Ukraine’s state atomic energy agency Energoatom also said the situation at the plant was under control, but stressed that the rapidly lowering level of the reservoir posed an “additional threat” to the plant because some of its systems relied on the reservoir’s water to operate.
A spokesman for Energoatom told FRANCE 24’s Cragg that right now, since all the reactors at Zaporizhzhia are not operational, “it does not need nearly as much cooling waters as it would if it was actually generating electricity”.
The Energoatom spokesman said that for the moment, the amount of water they have in their reserve reservoirs will be enough to “avoid any kind of meltdown at the Zaporizhzhia plant”, Cragg explained.
The UN’s International Atomic Energy Agency wrote on Twitter that its experts were closely monitoring the situation at the plant, and there was “no immediate nuclear safety risk” at the facility.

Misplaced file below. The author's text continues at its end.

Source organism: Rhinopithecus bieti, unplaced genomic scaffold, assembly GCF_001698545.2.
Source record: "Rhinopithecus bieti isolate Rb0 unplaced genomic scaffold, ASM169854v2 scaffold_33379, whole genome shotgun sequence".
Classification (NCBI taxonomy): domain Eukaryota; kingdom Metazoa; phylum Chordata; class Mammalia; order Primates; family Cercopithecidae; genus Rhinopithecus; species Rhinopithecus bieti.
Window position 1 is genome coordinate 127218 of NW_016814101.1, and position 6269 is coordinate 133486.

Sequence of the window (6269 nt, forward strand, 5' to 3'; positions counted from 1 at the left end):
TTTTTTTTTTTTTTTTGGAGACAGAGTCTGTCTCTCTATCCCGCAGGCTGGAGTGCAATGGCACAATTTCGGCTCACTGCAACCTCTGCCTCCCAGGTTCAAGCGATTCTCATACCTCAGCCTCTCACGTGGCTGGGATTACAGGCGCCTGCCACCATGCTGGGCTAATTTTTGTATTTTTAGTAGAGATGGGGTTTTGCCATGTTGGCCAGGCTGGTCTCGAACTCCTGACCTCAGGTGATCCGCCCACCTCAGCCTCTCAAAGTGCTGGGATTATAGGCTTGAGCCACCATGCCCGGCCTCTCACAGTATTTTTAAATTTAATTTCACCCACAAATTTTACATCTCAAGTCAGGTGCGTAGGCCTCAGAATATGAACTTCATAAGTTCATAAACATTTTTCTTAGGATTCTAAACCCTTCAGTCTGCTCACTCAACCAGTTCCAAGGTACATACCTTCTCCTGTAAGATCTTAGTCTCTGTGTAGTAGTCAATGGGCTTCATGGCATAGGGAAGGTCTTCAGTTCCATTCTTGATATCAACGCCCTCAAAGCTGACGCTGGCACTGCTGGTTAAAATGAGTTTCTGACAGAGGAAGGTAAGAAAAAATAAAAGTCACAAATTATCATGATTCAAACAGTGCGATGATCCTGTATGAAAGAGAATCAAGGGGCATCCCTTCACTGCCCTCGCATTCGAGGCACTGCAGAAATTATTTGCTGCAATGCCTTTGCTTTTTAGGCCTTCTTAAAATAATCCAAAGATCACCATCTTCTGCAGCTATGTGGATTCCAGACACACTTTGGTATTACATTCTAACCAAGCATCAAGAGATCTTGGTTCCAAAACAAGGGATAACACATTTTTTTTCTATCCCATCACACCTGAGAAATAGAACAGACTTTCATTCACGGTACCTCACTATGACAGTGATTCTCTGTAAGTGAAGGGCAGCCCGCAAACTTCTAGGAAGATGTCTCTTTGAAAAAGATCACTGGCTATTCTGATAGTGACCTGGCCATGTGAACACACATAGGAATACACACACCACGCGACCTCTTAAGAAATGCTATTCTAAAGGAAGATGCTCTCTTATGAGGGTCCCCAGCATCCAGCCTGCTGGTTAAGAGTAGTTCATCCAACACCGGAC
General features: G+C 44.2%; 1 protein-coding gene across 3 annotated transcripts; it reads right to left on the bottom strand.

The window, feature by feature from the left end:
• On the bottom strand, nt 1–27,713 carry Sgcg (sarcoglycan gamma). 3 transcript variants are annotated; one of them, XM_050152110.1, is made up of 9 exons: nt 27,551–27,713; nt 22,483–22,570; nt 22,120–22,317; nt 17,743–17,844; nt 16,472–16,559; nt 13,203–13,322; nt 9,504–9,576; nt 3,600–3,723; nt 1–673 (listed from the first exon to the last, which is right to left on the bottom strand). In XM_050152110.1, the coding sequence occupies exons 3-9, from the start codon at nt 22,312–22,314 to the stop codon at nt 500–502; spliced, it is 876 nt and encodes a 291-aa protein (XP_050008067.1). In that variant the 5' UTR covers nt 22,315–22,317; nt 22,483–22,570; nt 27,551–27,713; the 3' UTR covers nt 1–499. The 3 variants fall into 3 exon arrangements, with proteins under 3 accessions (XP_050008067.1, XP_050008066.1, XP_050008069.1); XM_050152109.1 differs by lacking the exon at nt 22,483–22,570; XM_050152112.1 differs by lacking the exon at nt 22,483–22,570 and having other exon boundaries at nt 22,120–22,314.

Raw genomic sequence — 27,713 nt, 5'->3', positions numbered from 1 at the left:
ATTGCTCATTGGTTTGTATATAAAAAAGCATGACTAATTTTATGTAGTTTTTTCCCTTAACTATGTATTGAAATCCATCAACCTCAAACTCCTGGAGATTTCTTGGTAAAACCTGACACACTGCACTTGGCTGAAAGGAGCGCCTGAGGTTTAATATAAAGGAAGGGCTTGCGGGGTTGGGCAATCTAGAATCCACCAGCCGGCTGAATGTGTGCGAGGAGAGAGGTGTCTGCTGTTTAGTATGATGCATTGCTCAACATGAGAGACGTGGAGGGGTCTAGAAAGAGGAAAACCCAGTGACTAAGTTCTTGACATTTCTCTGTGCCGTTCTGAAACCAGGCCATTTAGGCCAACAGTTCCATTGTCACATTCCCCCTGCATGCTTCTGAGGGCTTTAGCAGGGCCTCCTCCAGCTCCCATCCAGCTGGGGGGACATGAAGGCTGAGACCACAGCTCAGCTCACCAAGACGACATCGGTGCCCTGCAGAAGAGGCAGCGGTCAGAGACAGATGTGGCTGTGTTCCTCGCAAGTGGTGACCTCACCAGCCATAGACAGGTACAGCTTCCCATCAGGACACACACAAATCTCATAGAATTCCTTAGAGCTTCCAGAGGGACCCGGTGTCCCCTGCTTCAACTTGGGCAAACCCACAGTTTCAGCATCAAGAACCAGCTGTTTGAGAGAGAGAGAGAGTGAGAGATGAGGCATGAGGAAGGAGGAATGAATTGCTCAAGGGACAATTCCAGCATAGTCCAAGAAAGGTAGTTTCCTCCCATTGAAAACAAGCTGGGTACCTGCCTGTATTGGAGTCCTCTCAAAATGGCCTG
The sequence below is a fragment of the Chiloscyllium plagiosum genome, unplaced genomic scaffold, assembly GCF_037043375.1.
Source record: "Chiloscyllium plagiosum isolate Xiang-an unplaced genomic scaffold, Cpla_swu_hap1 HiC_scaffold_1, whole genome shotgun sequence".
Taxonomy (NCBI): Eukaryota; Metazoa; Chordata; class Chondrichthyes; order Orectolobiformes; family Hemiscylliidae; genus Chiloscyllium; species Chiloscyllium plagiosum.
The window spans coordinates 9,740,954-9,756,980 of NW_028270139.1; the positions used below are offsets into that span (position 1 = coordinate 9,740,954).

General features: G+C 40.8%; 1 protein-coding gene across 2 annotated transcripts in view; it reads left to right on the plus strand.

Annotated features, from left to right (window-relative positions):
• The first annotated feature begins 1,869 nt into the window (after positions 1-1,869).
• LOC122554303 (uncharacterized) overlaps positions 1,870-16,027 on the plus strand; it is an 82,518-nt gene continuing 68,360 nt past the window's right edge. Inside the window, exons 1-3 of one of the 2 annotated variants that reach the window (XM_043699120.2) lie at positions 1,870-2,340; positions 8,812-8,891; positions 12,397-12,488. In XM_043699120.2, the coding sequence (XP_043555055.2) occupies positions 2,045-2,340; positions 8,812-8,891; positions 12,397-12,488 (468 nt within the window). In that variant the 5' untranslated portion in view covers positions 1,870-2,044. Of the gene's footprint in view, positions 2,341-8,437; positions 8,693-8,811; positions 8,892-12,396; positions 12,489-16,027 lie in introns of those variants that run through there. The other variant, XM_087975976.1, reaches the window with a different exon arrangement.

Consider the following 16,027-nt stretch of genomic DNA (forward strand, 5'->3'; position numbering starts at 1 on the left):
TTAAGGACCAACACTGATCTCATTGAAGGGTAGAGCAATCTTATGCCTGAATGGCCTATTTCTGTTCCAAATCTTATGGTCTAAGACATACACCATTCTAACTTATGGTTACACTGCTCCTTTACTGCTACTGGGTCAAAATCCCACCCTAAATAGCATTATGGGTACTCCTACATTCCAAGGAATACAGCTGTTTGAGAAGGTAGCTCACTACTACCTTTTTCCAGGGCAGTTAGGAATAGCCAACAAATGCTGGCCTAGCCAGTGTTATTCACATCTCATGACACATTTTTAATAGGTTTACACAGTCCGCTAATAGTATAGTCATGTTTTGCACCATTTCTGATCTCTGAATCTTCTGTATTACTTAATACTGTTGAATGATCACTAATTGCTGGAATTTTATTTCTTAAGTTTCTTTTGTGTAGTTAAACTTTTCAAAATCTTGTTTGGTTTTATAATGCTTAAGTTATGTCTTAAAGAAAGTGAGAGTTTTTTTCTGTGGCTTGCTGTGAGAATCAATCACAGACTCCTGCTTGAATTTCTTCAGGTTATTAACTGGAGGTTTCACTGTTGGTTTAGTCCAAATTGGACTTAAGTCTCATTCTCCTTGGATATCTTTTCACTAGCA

The plant should have enough water to cool its reactors for “some months”, IAEA chief Rafael Grossi said in a statement, urging all sides to ensure nothing is done “to potentially undermine its integrity”.
Crimea’s water supplies under threat
Tuesday’s blast “also has very major implications for Crimea because the reservoir behind the Kakhovka dam supplied the Dnipro Crimea Canal, which provides the peninsula with fresh water”, said Cragg.
The Crimean peninsula, which Russia annexed in 2014, is heavily dependent on the canal, which carries fresh water from the Dnipro River.
The Russian-backed governor of Crimea said there is a risk that water levels in the canal could fall following the breach. The level of risk would become clear in the coming days, Sergei Aksyonov wrote in a statement on Telegram, adding that the peninsula had sufficient water reserves for the moment.
The canal was blocked by Ukraine after Russia annexed Crimea in 2014. The blockade led to acute water shortages on the peninsula that ended only after Russian forces seized the canal in March 2022.
What consequences for Ukraine’s counteroffensive?